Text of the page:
Some Weep, Some Laugh: Memoirs of an American Family in Dacca 1960-1967

by Mary Frances Dunham
Editing and graphic layout by Katherine Dunham.

(Formerly titled In the Wake of the Raj, Our Lives in Dacca from 1960-1967)

Over an intensive three years starting in 2013, I helped my mother document in this 5-volume set of books her archives of our family’s life in East Pakistan during the 1960s. In these books you will learn firsthand through letters, photos and other memorabilia the story of how our family became so deeply intertwined with Bengali culture and people.

Welcome to my memories of our days in “Wonderland,” as Dan, my husband, called our life in East Pakistan during the 1960s, the decade before the Bangladesh 1971 War of Liberation. With the help of my daughter, Katherine, I have taken the time to cull these memories from scrapbooks and boxes so that they are easy to share with family, friends and others who might be interested in what life was like for a foreign family living in Asia at this time. Rather than displaying the photos, letters, notes and other memorabilia in chronological order, I have opted to organize the materials by theme. In this way, you may browse these five volumes as you would explore an exotic bazar stopping to linger at any items that might catch your eye.
Mary Frances Dunham

VOLUME 1

OUR HOUSE

  1. Getting Acquainted
  2. Making a Home
  3. Mustering “Our Gang”

VOLUME 2

OUR DAYS

  1. Sah’b in the Office
  2. Memsah’b at School
  3. Child in the Garden

VOLUME 3

OUR DIVERSIONS

  1. Culture
  2. Invitations
  3. Projects

VOLUME 4

OUR WANDERINGS

  1. Not Far Away
  2. More Far Away
  3. Very Far Away

VOLUME 5

OUR TROUBLES

  1. Weather
  2. Discomforts
  3. Strife

To purchase all or any combination of volumes follow these steps: [1] Click on the BUY button above for the first volume you want.  [2] Add it to your shopping cart.  [3] Scroll to the bottom of the page, to where it says “Other Books By This Author” and select the next volume you want.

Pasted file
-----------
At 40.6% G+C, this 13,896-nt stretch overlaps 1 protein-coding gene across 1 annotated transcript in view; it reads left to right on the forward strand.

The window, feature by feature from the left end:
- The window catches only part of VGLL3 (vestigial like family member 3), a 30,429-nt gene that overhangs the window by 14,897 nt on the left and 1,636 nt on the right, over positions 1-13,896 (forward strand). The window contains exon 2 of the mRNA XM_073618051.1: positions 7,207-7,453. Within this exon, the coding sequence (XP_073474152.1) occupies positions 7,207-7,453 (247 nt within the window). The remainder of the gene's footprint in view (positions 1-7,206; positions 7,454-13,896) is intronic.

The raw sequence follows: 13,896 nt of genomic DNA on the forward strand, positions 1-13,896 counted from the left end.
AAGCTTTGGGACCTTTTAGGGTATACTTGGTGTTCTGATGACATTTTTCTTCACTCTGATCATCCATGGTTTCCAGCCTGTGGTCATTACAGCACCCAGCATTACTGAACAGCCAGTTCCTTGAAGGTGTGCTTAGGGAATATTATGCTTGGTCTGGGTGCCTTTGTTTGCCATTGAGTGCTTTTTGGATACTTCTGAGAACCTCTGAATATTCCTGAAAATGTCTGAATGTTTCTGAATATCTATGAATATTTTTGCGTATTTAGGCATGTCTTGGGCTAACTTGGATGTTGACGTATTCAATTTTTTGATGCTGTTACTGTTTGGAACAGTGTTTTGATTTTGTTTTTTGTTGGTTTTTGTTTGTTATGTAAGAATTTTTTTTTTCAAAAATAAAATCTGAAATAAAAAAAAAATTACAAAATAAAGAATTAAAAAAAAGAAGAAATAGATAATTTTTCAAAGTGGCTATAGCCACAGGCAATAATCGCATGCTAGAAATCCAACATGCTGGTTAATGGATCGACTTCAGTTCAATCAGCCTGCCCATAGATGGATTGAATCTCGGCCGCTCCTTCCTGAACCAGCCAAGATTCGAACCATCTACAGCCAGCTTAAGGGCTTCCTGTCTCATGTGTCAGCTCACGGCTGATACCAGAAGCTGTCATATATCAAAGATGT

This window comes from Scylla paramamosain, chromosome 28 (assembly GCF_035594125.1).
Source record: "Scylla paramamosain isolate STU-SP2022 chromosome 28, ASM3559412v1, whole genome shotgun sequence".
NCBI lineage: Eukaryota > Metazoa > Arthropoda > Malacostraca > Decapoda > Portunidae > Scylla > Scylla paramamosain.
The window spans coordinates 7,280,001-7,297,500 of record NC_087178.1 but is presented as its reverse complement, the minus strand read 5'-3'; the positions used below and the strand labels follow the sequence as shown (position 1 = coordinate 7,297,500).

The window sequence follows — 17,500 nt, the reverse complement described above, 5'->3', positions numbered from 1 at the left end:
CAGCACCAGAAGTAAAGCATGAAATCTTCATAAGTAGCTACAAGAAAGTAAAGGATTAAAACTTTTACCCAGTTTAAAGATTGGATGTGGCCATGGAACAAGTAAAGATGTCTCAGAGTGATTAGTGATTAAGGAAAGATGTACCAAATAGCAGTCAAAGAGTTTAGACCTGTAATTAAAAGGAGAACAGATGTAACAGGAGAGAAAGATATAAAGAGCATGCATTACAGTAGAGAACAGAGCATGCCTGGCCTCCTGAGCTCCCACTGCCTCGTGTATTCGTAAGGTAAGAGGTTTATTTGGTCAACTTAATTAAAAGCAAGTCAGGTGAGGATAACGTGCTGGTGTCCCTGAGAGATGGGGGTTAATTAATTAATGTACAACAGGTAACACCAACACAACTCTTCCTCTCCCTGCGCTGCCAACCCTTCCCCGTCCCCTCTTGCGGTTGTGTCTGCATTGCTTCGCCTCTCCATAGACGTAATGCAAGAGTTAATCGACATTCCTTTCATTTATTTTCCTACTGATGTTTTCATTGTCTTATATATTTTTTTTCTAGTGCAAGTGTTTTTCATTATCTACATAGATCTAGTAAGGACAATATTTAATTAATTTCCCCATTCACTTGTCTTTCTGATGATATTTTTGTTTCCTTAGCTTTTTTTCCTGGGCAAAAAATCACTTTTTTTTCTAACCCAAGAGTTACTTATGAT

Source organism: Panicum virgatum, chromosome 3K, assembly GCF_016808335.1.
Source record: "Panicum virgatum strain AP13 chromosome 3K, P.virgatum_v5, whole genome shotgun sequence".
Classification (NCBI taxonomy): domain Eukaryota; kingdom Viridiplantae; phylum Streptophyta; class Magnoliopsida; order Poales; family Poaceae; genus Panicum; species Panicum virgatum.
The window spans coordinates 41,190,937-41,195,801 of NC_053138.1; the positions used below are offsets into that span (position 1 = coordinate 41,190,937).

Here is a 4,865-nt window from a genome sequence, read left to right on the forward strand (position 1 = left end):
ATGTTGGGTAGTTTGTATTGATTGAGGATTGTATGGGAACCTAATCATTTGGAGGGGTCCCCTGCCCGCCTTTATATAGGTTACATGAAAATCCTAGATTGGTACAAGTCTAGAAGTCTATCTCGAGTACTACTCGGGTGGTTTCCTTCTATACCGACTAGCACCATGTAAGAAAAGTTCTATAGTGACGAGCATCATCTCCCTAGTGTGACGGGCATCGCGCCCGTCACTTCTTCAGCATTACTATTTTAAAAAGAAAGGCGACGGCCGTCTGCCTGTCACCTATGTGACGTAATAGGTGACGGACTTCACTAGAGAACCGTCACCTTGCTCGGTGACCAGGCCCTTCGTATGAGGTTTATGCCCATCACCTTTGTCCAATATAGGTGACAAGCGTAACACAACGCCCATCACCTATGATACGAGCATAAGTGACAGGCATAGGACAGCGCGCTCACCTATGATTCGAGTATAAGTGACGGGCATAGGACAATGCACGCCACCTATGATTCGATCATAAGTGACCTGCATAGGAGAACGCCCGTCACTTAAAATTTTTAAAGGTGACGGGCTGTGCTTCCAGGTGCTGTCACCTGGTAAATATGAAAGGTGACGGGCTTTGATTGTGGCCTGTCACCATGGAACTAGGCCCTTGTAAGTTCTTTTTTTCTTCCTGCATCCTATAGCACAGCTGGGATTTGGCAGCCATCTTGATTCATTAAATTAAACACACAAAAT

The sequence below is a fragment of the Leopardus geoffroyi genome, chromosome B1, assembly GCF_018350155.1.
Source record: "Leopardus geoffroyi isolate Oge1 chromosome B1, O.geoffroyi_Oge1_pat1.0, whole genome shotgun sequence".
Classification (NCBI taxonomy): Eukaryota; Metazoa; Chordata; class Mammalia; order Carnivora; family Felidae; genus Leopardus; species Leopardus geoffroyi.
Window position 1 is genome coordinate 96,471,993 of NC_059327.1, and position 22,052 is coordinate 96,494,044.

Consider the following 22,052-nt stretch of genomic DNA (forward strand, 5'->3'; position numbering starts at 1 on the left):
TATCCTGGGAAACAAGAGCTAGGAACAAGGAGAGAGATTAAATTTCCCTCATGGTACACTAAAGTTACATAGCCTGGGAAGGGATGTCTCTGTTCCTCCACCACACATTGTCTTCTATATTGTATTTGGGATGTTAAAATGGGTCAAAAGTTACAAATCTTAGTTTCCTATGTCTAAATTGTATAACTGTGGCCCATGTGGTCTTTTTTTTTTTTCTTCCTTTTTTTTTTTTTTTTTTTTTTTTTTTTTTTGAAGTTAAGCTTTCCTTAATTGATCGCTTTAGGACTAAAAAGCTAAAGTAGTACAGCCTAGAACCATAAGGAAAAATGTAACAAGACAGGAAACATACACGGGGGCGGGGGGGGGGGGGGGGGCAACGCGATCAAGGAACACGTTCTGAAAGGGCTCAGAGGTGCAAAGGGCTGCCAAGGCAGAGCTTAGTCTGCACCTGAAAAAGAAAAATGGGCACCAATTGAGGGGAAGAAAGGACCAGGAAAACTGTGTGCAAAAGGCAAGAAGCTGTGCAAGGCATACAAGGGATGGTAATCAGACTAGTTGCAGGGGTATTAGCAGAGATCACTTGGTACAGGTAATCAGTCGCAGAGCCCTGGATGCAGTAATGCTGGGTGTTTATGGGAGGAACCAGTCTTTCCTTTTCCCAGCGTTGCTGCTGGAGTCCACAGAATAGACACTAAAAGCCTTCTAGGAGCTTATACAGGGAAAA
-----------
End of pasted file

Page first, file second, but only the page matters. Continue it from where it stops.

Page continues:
5 thoughts on “Some Weep, Some Laugh”

  1. Tutu Saadullah

    I don’t know how to begin. There is a page in Facebook as ‘ DHAKA- 400 years History in Photographs’ . The page admin uploaded a photograph of a 1960 Shahbagh Hotel Bill of Mr. and Mrs. Daniel Dunham. I couldn’t believe my eyes. Then other photographs started appearing. Who could ever think that I will embark on a search to find long lost Mrs. Dunham, Kate and Steve. Stay blessed. Regards Tutu

  2. Jamal Abedin

    Mary and Kate. Trying to get in touch with u guys. Plz respond. Thanx

    The man from Dacca(Dhaka)

  3. Anwar Iqbal

    Reading Mrs. Dunham’s memoirs, several of my fond memories resurfaced instantly. This one was most likely of 1966 or ‘67. My Father was employed with the East Pakistan Government. We lived in a government quarter along a street called Circuit House road (close to Shantinagar). I was either in 5th grade or 6th attending Shiddeshwari Boy’s school. Dhaka streets were safe at that time so, we walked from home to the school every day. We started at the Circuit House Road then turned left to side street (do not remember the name) which ran along the East side of Vikarunnessa school after crossing the Bailey Road. It was about a total of four blocks on this street before we arrived the west end of Shiddeshwari Road. After making the right turn on it, at about midpoint before the school gate, there was a house with a boundary wall built with brick posts and woven bamboo mat screens. On the other side of it, often we caught glimpse of a very tall ‘sada sahib’ and a ‘Mem sahib’ sitting in the front porch or the little lawn of a one story house. It was not very common to see White people in Dhaka at the time especially in that part of the city. For kids of our age, it was almost an experience of watching aliens (not used in a derogatory term). And believe me, on our lucky days, we also saw a “porir moto baccha meye” (a girl that looked like a fairy) playing around the house. On our way back home from school, we almost all the time slowed down in front of the house and raised ourselves on our toes to peek above the boundary wall to see the house and the residents. I still remember a very mean (!!!) person whooshing us away with a ‘kachi’ ( a crescent shaped knife with a wooden handle used for chopping tall grass and trimming plants). Oh, that must have been the ‘mali.’ Of course we never had a chance to talk or know who the ‘shahib’, the ‘memshahib’ and the ‘Pori baccha’ were until about 50 years later I now know. Amazing, isn’t it?

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